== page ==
Brewery Celebration

Highly anticipated Fort Worth brewery opens with a wildly patriotic party

Highly anticipated Fort Worth brewery opens with wildy patriotic party

Wild Acre Brewery
Wild Acre will open its facility on July 4. Photo courtesy of Wild Acre

One of Fort Worth's most exciting new breweries has set an opening date, and it's on the most patriotic day of the year. Wild Acre Brewing Company is celebrating its debut by throwing a party on July 4, with an afternoon-long event that includes beer and live music.

The brewery is at 1734 E. El Paso St., a hallowed location about a mile southeast of downtown that was the former Ranch Style Beans complex.

"The opening is kind of a flash deal," says Wild Acre founder John Pritchett. "We were telling people we were opening in July, and at some point, I decided we should just open on July 4. If you put it on the calendar, you manage to get things done."

For Pritchett, a beer industry veteran who was previously a manager for distributor Ben E. Keith, having a tap room that was open to the public was an integral part of his vision. It's a 5,000-square-foot air-conditioned tap room with windows, where you can see all brewing equipment and tanks. Garage doors lead to a landscaped outdoor beer garden with picnic tables.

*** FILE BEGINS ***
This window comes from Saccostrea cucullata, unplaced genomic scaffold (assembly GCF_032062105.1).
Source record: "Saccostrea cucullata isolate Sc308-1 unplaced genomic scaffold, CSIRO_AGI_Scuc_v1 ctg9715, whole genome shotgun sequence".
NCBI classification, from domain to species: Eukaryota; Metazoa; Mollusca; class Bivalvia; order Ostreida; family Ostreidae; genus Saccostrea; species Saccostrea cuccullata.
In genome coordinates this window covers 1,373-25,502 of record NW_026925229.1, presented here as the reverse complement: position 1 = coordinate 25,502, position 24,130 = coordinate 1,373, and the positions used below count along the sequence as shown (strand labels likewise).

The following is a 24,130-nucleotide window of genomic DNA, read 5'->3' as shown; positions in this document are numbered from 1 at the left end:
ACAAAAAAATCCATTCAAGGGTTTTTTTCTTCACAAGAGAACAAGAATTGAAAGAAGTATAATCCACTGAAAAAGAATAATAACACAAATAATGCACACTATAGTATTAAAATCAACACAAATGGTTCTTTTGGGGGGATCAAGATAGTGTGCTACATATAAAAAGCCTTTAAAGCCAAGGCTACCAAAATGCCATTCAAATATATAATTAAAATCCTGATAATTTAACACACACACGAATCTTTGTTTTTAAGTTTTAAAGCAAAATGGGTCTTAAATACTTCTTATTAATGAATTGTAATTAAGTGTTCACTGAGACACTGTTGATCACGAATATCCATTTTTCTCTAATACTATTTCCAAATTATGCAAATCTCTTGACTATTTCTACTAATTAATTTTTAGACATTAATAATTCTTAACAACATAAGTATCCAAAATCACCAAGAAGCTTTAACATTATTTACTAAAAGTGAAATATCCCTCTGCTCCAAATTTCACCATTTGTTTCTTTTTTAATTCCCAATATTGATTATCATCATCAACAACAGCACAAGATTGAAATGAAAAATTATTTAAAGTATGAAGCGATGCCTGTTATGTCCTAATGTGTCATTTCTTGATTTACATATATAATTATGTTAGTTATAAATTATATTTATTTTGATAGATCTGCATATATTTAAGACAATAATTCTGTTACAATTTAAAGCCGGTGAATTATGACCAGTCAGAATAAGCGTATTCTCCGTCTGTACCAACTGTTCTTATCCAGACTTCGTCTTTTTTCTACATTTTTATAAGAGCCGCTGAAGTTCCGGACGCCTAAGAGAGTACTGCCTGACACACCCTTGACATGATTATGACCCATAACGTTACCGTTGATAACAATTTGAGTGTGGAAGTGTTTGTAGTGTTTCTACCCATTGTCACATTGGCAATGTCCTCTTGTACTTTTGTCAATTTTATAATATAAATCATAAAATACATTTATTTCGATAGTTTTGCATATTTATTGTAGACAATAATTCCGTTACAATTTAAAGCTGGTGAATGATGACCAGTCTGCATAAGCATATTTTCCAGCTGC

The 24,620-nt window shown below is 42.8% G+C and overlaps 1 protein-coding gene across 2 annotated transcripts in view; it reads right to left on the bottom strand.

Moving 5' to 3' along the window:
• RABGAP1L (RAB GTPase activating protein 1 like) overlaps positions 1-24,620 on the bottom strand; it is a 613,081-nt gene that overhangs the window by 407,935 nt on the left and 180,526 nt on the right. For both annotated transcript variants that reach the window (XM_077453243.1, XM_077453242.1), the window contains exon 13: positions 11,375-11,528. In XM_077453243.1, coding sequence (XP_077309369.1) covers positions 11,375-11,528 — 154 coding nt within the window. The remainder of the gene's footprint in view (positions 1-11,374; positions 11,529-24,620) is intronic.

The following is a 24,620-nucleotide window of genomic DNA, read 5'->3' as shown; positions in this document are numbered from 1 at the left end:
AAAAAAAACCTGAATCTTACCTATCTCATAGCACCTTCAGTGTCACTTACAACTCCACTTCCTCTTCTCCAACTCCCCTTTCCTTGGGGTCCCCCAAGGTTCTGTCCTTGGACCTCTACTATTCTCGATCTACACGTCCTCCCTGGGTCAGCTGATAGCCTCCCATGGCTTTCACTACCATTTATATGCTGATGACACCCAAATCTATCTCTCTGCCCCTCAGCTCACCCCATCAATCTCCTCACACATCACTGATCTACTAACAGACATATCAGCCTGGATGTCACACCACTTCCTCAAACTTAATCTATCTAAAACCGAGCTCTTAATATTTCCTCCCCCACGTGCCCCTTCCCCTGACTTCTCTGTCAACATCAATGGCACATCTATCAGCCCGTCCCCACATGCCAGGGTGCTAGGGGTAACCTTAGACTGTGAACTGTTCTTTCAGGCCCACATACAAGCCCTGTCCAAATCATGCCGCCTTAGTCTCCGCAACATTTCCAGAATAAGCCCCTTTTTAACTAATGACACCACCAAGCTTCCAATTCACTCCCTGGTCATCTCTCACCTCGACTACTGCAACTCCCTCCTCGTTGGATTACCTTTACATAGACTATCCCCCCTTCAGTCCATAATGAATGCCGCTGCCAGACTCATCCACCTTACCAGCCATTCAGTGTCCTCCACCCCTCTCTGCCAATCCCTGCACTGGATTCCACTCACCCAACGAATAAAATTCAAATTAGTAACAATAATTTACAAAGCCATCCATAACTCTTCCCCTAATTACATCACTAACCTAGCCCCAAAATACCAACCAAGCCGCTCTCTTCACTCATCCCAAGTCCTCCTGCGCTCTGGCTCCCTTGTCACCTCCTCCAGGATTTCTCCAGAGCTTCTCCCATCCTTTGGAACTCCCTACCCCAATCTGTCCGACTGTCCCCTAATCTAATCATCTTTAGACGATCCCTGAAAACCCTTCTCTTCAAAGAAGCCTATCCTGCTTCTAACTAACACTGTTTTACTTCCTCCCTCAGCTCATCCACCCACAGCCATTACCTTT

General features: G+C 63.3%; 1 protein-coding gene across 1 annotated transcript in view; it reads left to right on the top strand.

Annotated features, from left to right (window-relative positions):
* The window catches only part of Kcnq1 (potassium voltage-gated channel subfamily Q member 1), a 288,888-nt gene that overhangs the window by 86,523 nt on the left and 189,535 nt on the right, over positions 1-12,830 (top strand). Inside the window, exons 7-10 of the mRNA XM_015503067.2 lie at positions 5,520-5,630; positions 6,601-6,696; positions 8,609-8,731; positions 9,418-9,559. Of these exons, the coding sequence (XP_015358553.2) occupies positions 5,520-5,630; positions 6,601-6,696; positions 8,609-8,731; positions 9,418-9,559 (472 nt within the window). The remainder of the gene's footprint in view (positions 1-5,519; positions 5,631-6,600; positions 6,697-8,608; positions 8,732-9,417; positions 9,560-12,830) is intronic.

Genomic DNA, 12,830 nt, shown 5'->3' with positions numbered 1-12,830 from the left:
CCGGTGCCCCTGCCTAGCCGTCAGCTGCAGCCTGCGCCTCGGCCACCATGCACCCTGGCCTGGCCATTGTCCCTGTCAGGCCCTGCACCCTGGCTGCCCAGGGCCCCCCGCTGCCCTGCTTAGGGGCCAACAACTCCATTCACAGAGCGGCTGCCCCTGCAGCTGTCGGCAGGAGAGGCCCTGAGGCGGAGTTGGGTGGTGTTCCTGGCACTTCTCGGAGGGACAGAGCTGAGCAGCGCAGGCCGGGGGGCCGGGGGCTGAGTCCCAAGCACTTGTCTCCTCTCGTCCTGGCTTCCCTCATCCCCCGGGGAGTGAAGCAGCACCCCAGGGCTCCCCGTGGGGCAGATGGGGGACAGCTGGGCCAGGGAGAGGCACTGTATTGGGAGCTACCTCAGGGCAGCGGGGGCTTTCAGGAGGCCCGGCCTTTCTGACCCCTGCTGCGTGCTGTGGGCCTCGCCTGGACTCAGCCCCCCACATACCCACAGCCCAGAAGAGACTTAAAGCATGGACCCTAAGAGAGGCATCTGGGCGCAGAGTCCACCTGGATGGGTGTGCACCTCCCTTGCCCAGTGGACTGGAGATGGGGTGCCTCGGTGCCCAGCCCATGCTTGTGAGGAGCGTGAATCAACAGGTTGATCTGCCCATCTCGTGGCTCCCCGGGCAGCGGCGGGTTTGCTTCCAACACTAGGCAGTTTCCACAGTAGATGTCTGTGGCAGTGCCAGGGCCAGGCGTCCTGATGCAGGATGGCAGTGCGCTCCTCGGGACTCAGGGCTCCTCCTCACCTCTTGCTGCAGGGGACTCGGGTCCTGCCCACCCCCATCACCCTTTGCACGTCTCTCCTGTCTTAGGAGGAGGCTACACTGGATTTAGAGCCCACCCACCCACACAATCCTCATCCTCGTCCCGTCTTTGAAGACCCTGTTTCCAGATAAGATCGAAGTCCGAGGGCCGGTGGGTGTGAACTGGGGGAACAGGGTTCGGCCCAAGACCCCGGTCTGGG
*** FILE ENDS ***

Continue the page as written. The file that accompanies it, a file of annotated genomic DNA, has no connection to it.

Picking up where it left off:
"It's a pretty stylish brewery," Pritchett says. "It's an older building, so it has a brick façade that we took down to the original brick."

It also has two palm trees. "Having those puts you in a different place," he says.

Pritchett and brewer Mike Kraft have already deployed their first round of beer to the market. They've issued four brews that are not the usual humdrum quartet: a bock, an India red ale, a stout, and a wheat ale.

Eventually, they'll begin putting it in cans to be sold at retail outlets, but for now, they're just taking it one step at a time, by distributing kegs to a few select bars and restaurants. Their first deliveries were on June 17, when they had launch parties in Fort Worth at Flying Saucer, Woodshed Smokehouse, and Pouring Glory.

"I thought it was important to start in bars and restaurants, so that we're associated with cool places and cool experiences that you have with your friends or spouse," Pritchett says.